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Conversion of lens for digital M body


Daniel kk
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Hello,

This is the first time I post my point of view here. It is worthwhile to enhance the M lens for digital M body in the period of transition from film to digital by Leica.

A good news for all film users and potential digital users also.

Daniel kk:D

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I'm close to sending in two lenses for this conversion. Each to different Leica dealers so I can gauge which is faster in returning the lenses to me.

 

I suspect that Leice lenses you elect not to convert (for whaterver reason) should work just fine on the M8. Uncoded lenses will just be a mystery to the intelligence running the M8 system. (The shooter might need to do more.)

 

Anyone have another view on the functionality ofnon-coded Leica lenses on the M8?

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Daniel, I'd wait and see what the coding is actually going to do. My understanding is that Leica have said it will identify the lens and no more at this stage.

 

If it was merely going to update the Exif data, then I presonally probably wouldn't bother. If however there was some image processing involved then I might be interested.

 

Even with the lens identified the camera can't know the aperture involved, so I can't see how the camera can correct for aperture dependent light fall off - anyone who's used a Nocti knows that this is more of an issue at f1 than f8 ;-)

 

Time will tell as they say.

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May Leica insert a micro-chip of lens data into encoded lens for transmittion of focal length and aperture information between M lens and digital M body, I think.

What do you think about it ? Anyone?

 

I doubt they'd do this for only US$125.

 

Also, I don't know how they'd be able to sense the lens aperture without a major re-design of the lens.

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For your $125 or €95, you get a new lens mount, the bayonet ring at the back of the lens. It takes a couple of minutes to swap the mount for the new one with the coding. I've got 8 lens going through this process and they will also run a visual check on the lens. This is good value, and seems to include sales tax and shipping in Europe..

 

There are no chips, there's no space in the lenses for them. The optical coding is simply a number in the range 1-63 with 0 meaning "no coding". The camera will use this to identify the focal length at a minimum, maybe the actual lens model.

 

I have the 35mm f1.4 ASPH and the 35mm f2 pre-ASPH in for coding, so it will be interesting to see if they come back with the same coding, in which case it is for "35mm" only, or different codings, in which case the two 35mm lenses are handled differently.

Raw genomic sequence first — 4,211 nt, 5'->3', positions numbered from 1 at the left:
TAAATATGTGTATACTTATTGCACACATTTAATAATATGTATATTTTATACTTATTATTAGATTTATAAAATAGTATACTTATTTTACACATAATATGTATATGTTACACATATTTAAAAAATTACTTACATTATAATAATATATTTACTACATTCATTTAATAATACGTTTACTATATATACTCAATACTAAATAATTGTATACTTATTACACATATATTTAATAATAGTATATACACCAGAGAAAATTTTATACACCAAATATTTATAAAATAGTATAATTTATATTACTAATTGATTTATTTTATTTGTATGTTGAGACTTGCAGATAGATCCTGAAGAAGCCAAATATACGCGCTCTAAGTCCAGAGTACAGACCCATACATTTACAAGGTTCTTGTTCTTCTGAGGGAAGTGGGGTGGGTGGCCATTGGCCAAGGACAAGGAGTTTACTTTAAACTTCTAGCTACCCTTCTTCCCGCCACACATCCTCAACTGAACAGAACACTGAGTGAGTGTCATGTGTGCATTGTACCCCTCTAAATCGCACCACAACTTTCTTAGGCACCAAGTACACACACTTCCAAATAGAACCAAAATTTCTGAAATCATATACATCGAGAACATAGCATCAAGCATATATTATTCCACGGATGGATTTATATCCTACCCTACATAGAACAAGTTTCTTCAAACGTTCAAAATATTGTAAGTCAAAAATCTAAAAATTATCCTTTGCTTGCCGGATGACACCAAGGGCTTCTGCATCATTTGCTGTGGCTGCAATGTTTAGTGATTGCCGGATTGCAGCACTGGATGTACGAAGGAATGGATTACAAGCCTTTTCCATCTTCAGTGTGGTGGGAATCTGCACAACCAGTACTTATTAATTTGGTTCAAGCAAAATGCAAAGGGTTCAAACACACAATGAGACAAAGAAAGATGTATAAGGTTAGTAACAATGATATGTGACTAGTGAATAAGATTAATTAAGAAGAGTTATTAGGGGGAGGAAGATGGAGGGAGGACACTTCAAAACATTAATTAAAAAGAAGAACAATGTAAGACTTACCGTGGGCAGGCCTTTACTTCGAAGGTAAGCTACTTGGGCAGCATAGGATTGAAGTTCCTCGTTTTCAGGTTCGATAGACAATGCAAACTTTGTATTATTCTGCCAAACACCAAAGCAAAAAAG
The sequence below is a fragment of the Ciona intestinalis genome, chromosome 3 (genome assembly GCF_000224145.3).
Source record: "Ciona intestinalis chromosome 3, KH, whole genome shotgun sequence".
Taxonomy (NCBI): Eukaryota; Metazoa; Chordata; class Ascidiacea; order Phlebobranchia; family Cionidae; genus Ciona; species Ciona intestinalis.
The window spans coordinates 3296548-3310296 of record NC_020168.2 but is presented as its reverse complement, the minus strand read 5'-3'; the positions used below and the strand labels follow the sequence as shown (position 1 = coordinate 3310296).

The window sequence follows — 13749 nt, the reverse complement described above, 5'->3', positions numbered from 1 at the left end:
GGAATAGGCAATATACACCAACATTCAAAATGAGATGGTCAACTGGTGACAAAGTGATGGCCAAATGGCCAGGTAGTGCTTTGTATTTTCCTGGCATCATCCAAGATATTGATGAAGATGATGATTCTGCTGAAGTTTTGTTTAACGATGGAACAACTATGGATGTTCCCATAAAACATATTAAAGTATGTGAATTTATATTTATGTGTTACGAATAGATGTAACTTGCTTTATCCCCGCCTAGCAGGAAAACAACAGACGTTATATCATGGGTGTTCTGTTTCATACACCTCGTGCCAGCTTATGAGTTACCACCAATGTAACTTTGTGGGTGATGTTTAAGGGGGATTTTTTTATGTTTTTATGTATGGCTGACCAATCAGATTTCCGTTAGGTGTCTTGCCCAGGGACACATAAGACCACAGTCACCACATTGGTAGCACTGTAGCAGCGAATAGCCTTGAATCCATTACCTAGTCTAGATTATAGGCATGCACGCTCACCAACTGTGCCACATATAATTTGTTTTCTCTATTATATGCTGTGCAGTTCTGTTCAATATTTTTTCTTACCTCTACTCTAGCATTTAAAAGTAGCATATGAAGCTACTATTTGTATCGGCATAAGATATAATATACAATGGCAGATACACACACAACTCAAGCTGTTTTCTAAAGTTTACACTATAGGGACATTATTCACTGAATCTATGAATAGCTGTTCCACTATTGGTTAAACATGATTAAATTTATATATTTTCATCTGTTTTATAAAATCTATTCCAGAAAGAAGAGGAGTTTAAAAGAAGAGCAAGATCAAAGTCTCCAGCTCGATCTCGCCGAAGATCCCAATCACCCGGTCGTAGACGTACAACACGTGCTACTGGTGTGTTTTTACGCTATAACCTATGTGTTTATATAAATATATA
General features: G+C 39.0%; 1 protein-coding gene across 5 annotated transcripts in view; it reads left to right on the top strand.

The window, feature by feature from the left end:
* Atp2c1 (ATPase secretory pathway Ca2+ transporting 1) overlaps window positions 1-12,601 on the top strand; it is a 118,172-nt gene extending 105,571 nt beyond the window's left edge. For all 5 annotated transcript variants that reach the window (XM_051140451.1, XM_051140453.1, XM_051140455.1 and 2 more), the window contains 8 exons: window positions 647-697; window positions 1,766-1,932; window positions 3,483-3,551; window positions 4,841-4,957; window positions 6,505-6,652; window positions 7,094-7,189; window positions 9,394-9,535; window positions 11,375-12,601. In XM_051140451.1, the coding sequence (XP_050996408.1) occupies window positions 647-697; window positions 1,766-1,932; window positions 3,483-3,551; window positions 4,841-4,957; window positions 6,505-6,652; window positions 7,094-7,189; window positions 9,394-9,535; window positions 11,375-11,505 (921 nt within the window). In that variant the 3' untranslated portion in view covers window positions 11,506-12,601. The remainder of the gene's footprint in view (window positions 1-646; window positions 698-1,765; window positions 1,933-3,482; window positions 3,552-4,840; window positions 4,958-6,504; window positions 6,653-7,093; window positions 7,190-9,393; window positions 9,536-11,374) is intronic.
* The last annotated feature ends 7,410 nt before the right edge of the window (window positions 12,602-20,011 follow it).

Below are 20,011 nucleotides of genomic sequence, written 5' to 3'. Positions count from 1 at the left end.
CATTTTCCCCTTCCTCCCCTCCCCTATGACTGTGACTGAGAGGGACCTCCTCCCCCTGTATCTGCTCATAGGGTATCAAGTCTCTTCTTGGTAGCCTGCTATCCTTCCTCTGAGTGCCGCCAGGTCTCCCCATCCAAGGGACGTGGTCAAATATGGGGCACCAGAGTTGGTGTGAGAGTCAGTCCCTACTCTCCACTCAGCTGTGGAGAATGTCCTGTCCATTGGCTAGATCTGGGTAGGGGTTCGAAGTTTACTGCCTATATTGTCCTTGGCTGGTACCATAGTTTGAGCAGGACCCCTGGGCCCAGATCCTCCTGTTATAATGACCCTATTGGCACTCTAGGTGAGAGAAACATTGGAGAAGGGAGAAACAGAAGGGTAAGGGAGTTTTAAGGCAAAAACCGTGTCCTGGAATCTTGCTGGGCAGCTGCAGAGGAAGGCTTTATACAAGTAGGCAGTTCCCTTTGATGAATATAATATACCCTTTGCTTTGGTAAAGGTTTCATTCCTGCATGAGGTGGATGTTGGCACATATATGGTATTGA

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The coding tells the body whether it is a chrome or black lens, so that if they don't match the body will simply not operate.

 

Seriously though, I can't see the point in upgrading lenses when we don't even know what effect - if any - it's going to have on the resulting images. Not that I have any M lenses but I'd wait and see if it was going to be worth the expense and bother.

 

Regards

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The coding is apparently not for nothing.The characteristics of certain lenses have been digitally mapped, and the coding is said to assist the camera in optimizing the image according to the characteristics of the model. Perhaps this is all crap, but that is what we read on the old Leica forum.

Regard

John W (Steed)

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I don't like cameras doing things i can't control personally so i won't buy those stripes until i'm 100% sure they don't tweak my pics without my consent.

What i want is Summilux, Summicron or Elmar pics, not DxO's or whatever gadget.

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... Even with the lens identified the camera can't know the aperture involved, so I can't see how the camera can correct for aperture dependent light fall off ...

Please correct me if I am wrong, but as long as M7 runs in semi-automaric aprture-priority mode, there must be a way for a classic non-converted lens to tell the body which aperture it is using?

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No, there is no coupling between lens and the camera to tell the camera what the aperture ring is set to.

 

The metering is done through the lens, so that the light level the camera measures is a combination of the actual light level and the aperture you have preselected. The camera then sets the shutter speed based on this light level and the ISO being used, in M7 terms, the film speed you have loaded. It can also apply a +/- EV correction if required.

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No, there is no coupling between lens and the camera to tell the camera what the aperture ring is set to.

 

The metering is done through the lens, so that the light level the camera measures is a combination of the actual light level and the aperture you have preselected. The camera then sets the shutter speed based on this light level and the ISO being used, in M7 terms, the film speed you have loaded. It can also apply a +/- EV correction if required.

Indeed, I should have thought about this. Thanks a lot, Mark.

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